No beauty contest winner, says Michael Geller, of the 49th Avenue Canada Line station
Most people I talk to who've had a chance to ride the Canada Line have a pretty favourable opinion of it. Mainly, that it is fast, clean and suitably spacious during non-peak periods. I confess that the stations are not exactly eye-popping examples of great urban design, and I'm thankful that in most cases they're barely noticeable above ground (for example, King Edward station).
Michael Geller posted up on his blog recently what he thinks about the stations, and it's actually kind of funny and worth sharing with our readers.
Above is the station at 49th and Cambie. COULD IT BE ANY UGLIER? Surely we can do better. I, and no doubt others, would love to build a townhouse project on the vacant lot beside the station since that would help to partially hide it, and generate some money to improve its appearance. But somehow, I doubt this will happen in the near future.
I don't know what it is about Vancouver's obsession with plain concrete surfaces. Clearly, it was an inspiring texture for Arthur Erickson, arguably our most famous urban designer. Vancouver is really GREY a lot of the time. Skies are overcast most of the year, yet we seem to invite more and more of this neutral tone in our design.
I'm not a builder, but I know that concrete can be injected with colour. Most paving bricks for example, are just concrete with a bit of dye in them to give them earth tones, reds or blues. How about some of our many office towers or condominiums getting into the habit of adding colour. Why indeed, must it always be grey?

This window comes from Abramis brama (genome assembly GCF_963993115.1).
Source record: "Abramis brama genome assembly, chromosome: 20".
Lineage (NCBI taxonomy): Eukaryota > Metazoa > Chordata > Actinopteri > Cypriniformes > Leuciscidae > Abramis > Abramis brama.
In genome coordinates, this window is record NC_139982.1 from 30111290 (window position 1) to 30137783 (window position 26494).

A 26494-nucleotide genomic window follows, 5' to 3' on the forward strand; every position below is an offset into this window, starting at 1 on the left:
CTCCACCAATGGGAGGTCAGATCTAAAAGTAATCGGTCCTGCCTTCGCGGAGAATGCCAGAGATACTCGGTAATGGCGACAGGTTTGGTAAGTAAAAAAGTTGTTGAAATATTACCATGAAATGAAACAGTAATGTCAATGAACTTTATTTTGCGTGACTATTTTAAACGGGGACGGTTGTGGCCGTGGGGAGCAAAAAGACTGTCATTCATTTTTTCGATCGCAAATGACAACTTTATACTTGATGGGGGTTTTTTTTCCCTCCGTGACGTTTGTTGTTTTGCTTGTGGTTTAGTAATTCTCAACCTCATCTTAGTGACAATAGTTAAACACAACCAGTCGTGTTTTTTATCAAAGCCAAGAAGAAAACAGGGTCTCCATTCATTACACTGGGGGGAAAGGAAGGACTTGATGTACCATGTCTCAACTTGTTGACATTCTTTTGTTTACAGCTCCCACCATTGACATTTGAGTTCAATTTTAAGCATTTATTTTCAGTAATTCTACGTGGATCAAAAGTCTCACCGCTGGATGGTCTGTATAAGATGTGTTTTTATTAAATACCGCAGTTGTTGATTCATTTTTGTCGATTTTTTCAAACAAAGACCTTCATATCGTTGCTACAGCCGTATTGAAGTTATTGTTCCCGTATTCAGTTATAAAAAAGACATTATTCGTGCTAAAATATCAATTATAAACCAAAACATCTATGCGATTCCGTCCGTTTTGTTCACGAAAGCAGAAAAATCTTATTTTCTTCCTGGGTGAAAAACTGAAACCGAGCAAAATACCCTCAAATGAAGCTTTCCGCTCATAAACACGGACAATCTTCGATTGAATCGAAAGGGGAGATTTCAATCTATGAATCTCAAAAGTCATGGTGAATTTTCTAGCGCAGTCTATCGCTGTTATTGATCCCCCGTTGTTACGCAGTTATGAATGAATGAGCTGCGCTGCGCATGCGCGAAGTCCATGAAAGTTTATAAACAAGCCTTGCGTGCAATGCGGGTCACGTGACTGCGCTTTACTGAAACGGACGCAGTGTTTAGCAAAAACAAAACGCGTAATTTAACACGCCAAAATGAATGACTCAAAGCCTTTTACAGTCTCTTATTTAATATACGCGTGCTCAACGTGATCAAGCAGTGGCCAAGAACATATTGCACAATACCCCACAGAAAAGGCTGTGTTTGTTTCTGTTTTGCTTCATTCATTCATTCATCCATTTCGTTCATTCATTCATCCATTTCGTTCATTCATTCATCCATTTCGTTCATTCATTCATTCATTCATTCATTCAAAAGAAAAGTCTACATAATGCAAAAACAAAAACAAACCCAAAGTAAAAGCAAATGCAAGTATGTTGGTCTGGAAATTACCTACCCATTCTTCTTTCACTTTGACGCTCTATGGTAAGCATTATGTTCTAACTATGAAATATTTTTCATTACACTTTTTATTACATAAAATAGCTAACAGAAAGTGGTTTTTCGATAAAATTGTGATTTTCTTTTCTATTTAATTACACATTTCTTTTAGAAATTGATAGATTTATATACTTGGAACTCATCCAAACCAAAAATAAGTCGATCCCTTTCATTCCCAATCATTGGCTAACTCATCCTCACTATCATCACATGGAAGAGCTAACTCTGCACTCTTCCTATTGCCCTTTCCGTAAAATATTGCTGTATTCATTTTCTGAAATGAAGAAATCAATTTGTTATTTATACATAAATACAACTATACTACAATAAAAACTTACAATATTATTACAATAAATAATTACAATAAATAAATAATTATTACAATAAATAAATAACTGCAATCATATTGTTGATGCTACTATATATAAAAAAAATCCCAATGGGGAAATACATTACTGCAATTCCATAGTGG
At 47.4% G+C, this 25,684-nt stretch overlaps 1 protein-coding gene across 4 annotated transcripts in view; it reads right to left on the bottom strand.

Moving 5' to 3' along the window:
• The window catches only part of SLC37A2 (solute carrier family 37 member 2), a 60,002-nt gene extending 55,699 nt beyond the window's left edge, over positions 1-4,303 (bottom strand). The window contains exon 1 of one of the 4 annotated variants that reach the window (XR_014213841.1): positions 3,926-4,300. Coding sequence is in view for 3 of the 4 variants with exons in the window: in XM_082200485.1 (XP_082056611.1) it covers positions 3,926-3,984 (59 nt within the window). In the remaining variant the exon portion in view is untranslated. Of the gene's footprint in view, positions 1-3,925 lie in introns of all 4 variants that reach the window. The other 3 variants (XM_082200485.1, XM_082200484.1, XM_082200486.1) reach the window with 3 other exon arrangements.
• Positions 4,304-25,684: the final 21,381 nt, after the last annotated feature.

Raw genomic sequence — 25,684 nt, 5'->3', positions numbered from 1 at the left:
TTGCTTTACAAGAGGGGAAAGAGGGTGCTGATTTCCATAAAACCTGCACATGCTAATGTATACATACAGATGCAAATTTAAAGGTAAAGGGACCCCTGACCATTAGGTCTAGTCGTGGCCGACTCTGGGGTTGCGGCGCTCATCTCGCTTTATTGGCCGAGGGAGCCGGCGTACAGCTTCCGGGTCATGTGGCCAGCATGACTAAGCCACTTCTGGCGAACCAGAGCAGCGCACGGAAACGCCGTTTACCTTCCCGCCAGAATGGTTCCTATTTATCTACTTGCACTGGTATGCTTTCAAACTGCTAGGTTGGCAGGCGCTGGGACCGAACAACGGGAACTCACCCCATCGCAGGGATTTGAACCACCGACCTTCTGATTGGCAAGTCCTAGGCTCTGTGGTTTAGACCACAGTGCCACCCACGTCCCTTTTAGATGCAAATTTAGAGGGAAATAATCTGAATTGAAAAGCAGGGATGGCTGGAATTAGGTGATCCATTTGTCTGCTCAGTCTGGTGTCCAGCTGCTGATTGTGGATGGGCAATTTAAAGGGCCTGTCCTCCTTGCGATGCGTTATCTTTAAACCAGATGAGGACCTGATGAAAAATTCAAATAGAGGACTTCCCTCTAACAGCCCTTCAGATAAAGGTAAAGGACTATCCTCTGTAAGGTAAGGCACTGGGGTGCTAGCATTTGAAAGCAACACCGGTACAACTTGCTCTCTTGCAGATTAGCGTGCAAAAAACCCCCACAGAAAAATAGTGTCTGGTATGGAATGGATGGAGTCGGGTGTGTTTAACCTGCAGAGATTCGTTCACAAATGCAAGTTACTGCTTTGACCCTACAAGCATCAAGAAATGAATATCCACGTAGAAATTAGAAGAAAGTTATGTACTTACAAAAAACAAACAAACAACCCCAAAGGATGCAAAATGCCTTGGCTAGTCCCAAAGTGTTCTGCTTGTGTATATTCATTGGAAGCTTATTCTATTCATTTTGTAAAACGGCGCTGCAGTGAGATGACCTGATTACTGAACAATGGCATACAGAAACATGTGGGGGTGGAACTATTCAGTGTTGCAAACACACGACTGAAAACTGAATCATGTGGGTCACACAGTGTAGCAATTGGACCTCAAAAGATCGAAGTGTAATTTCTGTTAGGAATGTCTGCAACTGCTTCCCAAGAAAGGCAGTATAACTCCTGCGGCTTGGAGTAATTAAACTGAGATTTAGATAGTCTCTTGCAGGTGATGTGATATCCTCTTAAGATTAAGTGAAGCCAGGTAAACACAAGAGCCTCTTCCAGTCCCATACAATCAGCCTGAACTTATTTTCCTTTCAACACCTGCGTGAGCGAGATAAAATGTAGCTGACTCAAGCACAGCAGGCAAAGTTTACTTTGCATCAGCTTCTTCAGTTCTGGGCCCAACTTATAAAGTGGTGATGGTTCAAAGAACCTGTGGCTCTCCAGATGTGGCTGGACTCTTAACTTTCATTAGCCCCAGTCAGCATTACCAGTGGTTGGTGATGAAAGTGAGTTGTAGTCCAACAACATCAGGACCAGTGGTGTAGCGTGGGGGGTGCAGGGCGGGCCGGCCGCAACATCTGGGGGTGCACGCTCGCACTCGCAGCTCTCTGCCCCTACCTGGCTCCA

Since the Canada Line stations are so plain, what's to stop us from eventually make them into canvasses for public art?
This image on the left from Moscow is kind of striking to me. Sure, it's gaudy in several ways, but the idea is sound. The chap clinging to his bottle in the foreground stands next to some ugly scribbles. Can you imagine how much more depressing this image would be if the walls were beige?
Vancouver has made some strides in terms of improving the public realm. The waterfront beside the Olympic Village is something to be proud of, for example. But, in relation to the number of talented visual artists and architects that live here, Vancouver really does seem to favour safe, conservative and drab exteriors.
Surely, we can do better. What are the impediments to creating better urban design, and how can we raise the standards here?